63.13%

0%

16.3%

* Present value of future bequest.

 

What are the benefits?

  • Eliminates the income tax imposed on the retirement plan beneficiary.
  • Reduces estate taxes by removing the asset from the taxable estate.
  • Allows other estate assets to pass to heirs without the burden of income taxes.
  • Can provide a lifetime income (via charitable trust) to a spouse or other heir, and escape the income tax imposed on the plan beneficiary.

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Heritage Society

Planned gift donors are honored through the College's Heritage Society. When you make a planned gift commitment to Millsaps - regardless of size - you become eligible for membership in this important group of people. Heritage society members receive inclusion in a number of Millsaps special events and have other opportunities for recognition.

For additional information about planned gift opportunities, contact the Office of Institutional Advancement at 601-974-1023.

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Estate Planning Services

Because charitable gifts are rarely made in a vacuum, they often affect the other parts of your overall estate plan. Estate planning can be confusing and intimidating. Our estate planning services are especially designed to help you clarify your personal inheritance and philanthropic goals and to translate those goals into a cohesive and easy-to-understand plan.

We then work with you and your other advisors to implement your plan in a timely manner. The end result is the peace of mind that comes from knowing that your plan reflects the values that make you who you are; a plan that leaves a heritage for others to follow.

There is no charge or charitable obligation for these services.

 

Wills: Why You Need One

 

Avoids Distribution Under The Law Of Intestacy
The State Intestacy Law will pass property to certain relatives of the decedent. These laws have been drafted to be "fair" in the average situation, but most persons would like to choose who will receive their estate when they die.

 

Permits The Nomination Of A Guardian For Minor Children
Without a nomination in a will, the court will appoint a guardian of the person for minor children. Relatives are not always the best choice for a guardian, and consideration must be given to the financial situation of the potential guardian, as well as his or her health, age, willingness and ability to care for your children.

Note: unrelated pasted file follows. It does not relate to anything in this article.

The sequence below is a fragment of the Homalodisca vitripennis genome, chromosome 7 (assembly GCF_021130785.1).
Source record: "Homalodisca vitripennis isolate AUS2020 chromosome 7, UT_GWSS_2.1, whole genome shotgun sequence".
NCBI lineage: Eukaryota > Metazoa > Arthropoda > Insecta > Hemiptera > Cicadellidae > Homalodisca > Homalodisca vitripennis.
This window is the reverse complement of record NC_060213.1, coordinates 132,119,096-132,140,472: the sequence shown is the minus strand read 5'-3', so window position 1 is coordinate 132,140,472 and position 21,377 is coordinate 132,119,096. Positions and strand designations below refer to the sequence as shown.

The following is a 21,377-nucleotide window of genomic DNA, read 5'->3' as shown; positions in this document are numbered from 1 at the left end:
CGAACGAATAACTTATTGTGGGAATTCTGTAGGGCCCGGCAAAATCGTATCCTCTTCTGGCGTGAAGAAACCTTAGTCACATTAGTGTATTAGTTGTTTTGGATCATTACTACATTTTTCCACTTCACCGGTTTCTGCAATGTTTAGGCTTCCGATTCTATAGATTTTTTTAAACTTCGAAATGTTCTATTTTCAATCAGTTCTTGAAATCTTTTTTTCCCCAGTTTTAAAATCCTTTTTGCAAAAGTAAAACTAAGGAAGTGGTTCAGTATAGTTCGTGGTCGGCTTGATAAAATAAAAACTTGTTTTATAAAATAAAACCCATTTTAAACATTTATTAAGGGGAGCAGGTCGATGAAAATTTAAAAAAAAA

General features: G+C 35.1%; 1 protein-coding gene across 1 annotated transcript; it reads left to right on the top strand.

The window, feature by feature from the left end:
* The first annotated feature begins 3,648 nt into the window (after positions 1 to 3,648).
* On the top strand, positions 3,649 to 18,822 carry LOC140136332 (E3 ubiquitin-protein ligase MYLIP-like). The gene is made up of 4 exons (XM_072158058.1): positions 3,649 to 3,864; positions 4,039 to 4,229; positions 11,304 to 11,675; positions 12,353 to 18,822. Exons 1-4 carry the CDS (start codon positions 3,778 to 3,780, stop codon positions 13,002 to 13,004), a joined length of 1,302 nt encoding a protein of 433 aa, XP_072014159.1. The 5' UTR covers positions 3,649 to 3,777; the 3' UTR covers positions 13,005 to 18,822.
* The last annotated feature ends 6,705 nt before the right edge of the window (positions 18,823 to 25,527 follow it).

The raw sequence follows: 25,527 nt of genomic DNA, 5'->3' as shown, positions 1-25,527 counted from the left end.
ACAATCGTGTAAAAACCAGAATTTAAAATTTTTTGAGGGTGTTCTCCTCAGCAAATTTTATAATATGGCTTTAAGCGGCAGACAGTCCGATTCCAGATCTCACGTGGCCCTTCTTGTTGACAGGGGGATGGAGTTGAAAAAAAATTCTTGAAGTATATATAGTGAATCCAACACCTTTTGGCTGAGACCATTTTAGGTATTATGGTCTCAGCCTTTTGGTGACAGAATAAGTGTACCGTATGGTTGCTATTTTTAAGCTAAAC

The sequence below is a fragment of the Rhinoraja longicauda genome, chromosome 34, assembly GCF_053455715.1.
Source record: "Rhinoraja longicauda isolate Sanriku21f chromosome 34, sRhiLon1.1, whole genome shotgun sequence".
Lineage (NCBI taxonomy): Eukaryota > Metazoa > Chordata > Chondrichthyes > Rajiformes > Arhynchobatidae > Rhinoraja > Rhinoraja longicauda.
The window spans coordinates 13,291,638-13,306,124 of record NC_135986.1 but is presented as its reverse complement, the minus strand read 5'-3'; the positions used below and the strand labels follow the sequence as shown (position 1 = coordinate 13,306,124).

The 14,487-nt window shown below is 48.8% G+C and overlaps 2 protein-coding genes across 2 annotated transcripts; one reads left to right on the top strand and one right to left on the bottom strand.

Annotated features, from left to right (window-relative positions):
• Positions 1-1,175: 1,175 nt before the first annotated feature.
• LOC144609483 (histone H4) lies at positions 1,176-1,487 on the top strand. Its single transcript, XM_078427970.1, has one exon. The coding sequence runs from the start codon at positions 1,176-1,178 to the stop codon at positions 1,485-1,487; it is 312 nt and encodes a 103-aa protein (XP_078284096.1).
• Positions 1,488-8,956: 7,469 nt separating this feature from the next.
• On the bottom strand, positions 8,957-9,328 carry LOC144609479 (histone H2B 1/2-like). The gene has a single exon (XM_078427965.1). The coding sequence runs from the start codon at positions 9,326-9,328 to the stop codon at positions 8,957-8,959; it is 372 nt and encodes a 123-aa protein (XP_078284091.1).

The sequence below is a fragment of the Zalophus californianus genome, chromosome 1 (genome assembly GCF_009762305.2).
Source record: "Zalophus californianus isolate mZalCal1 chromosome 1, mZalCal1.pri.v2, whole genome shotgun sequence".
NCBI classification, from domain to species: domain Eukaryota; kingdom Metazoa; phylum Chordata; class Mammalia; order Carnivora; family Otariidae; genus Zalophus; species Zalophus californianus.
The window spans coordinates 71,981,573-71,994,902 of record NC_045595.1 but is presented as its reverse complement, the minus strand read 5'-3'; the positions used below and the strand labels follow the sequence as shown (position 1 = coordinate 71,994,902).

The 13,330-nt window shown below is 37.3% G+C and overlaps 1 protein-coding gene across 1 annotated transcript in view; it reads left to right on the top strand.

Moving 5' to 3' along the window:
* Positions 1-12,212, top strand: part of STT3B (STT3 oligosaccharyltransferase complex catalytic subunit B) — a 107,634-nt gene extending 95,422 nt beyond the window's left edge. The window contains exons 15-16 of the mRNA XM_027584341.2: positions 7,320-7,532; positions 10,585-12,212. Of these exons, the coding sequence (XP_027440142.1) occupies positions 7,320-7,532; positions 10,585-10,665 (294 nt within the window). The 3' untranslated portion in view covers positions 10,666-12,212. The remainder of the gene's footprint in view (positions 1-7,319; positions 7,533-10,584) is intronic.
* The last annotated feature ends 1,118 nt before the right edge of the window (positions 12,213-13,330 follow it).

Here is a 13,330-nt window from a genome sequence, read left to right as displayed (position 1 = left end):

Waiver Of The Probate Bond
In the absence of a will, the court will require a fiduciary bond to be posted by the administrator (executor) of the estate to guarantee the replacement of any funds embezzled or diverted by him. Since this additional cost must be borne by the estate, the estate owner may want to waive the bond requirement in the will. Great care should be used in selecting an executor.

 

Choosing The Executor
The duties of the Executor of an estate can be very time consuming and frustrating, especially to a spouse who has just lost his or her mate. In the will, a qualified individual and/or corporate trust company can be chosen to handle these responsibilities.

 

Making Specific Bequests To Individuals
An individual may bequeath specific items of jewelry, heirlooms, furniture, or make cash bequests, and be certain that they will pass to the proper persons. Without a will, written or oral instructions may not be followed.

 

Sale Of Assets During The Probate Administration
Additional expense to the estate can generally be avoided by permitting the sale of assets without the executor having to publish a notice of sale in the newspaper. A sale of assets may be necessary in order to pay death taxes and expenses of the probate.

 

Authorizing The Continuation Of A Business
Unless the will authorizes the continuation of a business, the executor must operate it at his or her own risk. Many executors may elect not to administer the estate unless this risk is borne by the estate.

 

Deferring Distributions To Minors
When parents die leaving minor children, each child's share of the estate must be held in a guardianship account until he or she attains the age of 18 (or 21), at which time the entire remaining share is distributed outright. Trust provisions can be placed in the will to defer these distributions until a more mature age.

 

Tax Savings
Certain, substantial tax savings are possible through the use of trusts. The will can be used to create trusts after death. Such trusts are known as Testamentary Credit Shelter Trusts. Similar tax savings, as well as probate savings, can be achieved through the use of trusts established during life, known as Living Credit Shelter Trusts.

 

Peace Of Mind
Although this advantage cannot be measured in dollars and cents, when the estate is in order an emotional load is lifted from the person who is concerned for his or her family's well-being.

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For more information contact:

Gift and Estate Planning Services
Millsaps College
P.O. Box 151191
Jackson, MS 39210-1191
(voice) 601-974-1035 (fax) 601-974-1088

 

DISCLAIMER
The information contained on this page is for educational purposes only. The reader understands that Millsaps College is not rendering legal advice and that the reader should seek independent legal counsel when contemplating estate planning decisions.